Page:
Should Women Be 'Adjusting'?

Last updated 8 Sep 2014 . 5 min read

Adjusting aka game plan change is feminine…so long

Year after year and data after data, it is revealed that the number of women in offices is still strikingly low as compared to the number of men. Each time a data is released to that effect, experts and activists butter the pans to cook some juicy, fried analysis which is mostly to show how women and families are victims of mentalities.
And I always say ‘really?’

A woman goes to the best college of her times and territory. Picks up a coveted job in Mumbai with a coveted pay packet. Three years later, finds a coveted groom. Gets married. Perfect! But halt!

The marriage has materialized on the premise that the woman will move to Paulo Alto where her husband lives and works. Well, goes without saying.

But her company does not have operations in Paulo Alto. So she resigns. No worries. Paulo Alto is a place of opportunities much better than Mumbai. Anybody who refuses to shift will be an outright fool.

Fine. But two years after shifting there, she was yet to pick up a job when she realized she was expecting. So her professional ventures are now delayed by another few years, obviously. Then she has another baby. So ten years after shifting to the land of better opportunities, she was yet to go to office.

In another scenario, a man who applied for a transfer to another city because his new wife was in that city, was derided by his male boss and his team for being lesser male in ‘following’ his wife! Usually, it’s easier for a woman to get transfer to the city where her new husband stays as compared to a man getting shifted to his wife’s city.

In yet another landscape, there is the housewife. But you’d say how can marriage affect a housewife’s game plan? Does a housewife even have a game plan, you may ridicule. 

A neighbour, who finds mention in my book too, used to go for Himalayan treks at least thrice every year. She met her husband on one of these treks. When I met her, she had a 4-year-old daughter and had not gone for a single trek for five years now. She stopped once she got pregnant. But her husband remains as much a trekker as he was before the marriage, before the baby.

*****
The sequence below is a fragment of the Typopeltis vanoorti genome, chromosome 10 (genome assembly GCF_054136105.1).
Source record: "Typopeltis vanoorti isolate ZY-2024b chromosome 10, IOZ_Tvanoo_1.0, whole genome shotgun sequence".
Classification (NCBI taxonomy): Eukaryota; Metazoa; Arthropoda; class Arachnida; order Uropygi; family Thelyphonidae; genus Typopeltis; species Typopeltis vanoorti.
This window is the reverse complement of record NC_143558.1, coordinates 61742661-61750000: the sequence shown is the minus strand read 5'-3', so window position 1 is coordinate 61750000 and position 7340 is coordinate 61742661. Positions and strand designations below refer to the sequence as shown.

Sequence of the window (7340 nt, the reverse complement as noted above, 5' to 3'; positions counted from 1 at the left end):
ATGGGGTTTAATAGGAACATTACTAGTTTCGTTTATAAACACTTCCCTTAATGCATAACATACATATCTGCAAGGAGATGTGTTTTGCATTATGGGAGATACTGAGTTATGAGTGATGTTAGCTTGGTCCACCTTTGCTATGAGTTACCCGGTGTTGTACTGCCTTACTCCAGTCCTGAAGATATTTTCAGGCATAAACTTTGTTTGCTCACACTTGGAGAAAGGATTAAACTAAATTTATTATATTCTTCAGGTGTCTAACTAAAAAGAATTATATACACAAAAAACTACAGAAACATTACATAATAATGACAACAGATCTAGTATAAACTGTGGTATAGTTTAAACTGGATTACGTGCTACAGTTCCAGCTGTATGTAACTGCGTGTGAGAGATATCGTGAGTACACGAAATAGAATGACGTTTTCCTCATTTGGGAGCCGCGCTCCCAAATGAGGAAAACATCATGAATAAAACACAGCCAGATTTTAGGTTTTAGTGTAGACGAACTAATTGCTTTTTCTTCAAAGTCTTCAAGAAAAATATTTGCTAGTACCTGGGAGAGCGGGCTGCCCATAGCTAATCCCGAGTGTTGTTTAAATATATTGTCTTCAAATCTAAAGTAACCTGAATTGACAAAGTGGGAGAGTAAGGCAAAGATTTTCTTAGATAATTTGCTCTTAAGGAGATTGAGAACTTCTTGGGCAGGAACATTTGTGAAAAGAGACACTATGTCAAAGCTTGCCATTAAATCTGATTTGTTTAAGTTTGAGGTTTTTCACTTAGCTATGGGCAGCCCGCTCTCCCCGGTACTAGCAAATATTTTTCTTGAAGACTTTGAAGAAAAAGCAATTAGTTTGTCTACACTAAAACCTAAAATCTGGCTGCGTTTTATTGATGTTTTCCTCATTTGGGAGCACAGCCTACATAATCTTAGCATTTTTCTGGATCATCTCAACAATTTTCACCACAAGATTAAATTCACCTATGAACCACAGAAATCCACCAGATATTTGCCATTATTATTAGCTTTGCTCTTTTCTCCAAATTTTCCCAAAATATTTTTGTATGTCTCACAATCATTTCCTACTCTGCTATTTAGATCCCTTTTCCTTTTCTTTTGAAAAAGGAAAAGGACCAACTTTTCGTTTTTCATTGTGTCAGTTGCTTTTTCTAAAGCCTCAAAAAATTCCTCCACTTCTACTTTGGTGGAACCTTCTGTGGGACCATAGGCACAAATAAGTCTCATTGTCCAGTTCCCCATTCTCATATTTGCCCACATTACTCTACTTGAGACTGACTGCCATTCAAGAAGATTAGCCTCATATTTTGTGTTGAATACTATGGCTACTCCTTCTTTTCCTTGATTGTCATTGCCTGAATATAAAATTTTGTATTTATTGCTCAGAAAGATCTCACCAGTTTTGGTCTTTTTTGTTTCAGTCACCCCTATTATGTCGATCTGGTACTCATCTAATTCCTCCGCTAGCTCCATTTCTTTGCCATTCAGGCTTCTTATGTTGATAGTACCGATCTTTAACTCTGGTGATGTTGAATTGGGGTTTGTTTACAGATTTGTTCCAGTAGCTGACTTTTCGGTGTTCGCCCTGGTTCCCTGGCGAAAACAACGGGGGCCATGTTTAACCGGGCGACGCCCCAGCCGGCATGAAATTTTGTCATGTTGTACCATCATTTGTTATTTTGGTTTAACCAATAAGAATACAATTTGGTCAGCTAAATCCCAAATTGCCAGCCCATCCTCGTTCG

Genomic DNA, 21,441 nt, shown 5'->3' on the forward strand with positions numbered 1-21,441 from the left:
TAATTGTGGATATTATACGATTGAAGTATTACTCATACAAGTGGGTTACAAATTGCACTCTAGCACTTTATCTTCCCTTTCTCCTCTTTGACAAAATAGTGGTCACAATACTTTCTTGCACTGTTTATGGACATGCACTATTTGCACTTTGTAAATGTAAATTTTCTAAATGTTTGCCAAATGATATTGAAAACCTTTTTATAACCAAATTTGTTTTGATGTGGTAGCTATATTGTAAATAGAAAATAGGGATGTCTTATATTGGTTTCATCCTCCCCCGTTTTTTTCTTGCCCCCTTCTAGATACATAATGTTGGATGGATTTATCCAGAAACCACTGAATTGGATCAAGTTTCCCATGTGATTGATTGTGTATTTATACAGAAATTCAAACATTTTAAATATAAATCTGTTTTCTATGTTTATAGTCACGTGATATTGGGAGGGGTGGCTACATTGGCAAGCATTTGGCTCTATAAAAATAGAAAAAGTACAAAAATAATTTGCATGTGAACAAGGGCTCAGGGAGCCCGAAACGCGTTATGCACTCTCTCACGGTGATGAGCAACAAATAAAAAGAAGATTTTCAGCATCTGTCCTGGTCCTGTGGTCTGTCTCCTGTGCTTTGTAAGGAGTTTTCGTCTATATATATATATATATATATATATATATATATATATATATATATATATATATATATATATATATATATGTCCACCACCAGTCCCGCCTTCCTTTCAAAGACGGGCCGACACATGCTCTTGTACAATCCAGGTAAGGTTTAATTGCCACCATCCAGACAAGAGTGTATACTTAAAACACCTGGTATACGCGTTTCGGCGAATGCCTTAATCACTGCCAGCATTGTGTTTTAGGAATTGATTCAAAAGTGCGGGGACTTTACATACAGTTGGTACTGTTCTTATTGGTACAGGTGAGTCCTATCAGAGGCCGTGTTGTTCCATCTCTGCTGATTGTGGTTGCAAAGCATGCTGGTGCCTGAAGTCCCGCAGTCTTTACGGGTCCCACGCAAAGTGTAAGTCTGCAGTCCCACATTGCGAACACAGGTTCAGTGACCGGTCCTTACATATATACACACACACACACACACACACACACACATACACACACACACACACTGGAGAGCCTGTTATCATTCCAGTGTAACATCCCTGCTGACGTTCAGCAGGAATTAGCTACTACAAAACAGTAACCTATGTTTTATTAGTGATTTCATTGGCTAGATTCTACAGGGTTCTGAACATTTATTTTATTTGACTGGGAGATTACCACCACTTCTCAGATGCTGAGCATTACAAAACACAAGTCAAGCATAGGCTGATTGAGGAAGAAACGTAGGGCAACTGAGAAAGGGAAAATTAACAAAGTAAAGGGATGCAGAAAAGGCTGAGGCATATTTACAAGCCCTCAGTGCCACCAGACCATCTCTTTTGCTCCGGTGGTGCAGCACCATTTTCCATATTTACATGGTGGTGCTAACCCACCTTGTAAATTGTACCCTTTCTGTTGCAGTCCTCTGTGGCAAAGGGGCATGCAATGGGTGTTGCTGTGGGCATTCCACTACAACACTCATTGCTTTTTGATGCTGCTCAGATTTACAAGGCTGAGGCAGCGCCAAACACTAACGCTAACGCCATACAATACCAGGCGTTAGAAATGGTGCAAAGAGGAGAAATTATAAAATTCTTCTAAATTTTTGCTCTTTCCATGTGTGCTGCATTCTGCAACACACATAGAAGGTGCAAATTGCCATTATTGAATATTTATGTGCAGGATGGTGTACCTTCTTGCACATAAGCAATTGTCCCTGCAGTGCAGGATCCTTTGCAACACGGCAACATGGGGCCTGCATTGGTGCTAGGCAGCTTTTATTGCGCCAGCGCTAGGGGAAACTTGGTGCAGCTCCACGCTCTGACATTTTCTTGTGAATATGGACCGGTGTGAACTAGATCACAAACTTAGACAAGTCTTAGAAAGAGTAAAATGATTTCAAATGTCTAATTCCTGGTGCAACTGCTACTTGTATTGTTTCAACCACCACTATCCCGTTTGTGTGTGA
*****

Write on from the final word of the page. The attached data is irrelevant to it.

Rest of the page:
Another husband, who was told (only jokingly) that his wife, like him, will be joining her friends for a trip to Leh-Laddakh later this year, retorted in a state of shock, ‘Who will look after the kids meanwhile?’ Just FYI, he’s a lawyer and practices from home.

These are just a few examples of a larger situation. But does it really matter? With these arrangements existent forever, the world is moving just fine. Why bother disturbing? Well, the world ‘has been running just fine’ even with half the humanity hurling bombs at and gunning down the other half. But if the bombing and the gunning stops, we will see the sunlight maybe.

So what do we do to bring about the change? Just two very simple personality tweaks will do the trick.

One, women ought to be more willing. In the Paulo Alto case study I discussed above, the honcho husband doesn’t like the situation much. He had always wanted his wife to go to work. A degree from a prestigious institution can’t just be used as a star on your matrimonial CV, he’d say!

So who do you blame? The mentality? Never! It’s the woman this time, a well-educated independent woman who could explore the job market in Paulo Alto before getting married. Her groom-to-be would help her in this. If it looks bleak there, she could have continued working in Mumbai and work out her marital plan accordingly. Her prospective husband would understand. If he doesn’t, he could move on.

But the woman did none of this. This must be the side effect of a certain mentality which raises women as dependents. But with so much awareness in the air, women are bound to know better.

When I see an expensive car, it never occurs to me ‘how I wish I’d get to marry that dude who owns that car.’ Rather, what strikes me instantly is: I want to buy that car. What can I do to make my venture earn more money?

It’s about thinking yourselves as individuals rather than men’s subordinates.

Secondly, men will do well by putting aside their bloated egos during situations involving their women. In moving to the same city as your wife or adopting her lifestyle and looking after children when she’s away, you will only be adjusting to a situation. That won’t make you any less masculine! Understood that adjusting in a married life is feminine considering the trend so far, but who gave ‘adjusting’ a gender?

If your colleagues or friends ever suggest that by adjusting you are only as good as your wife’s doorkeeper, give them a straight face and carry on. Then, one fine day, man adjusting to his woman’s lifestyle will look like normal to them. The change would have happened…the change you led.

game plan change shruti

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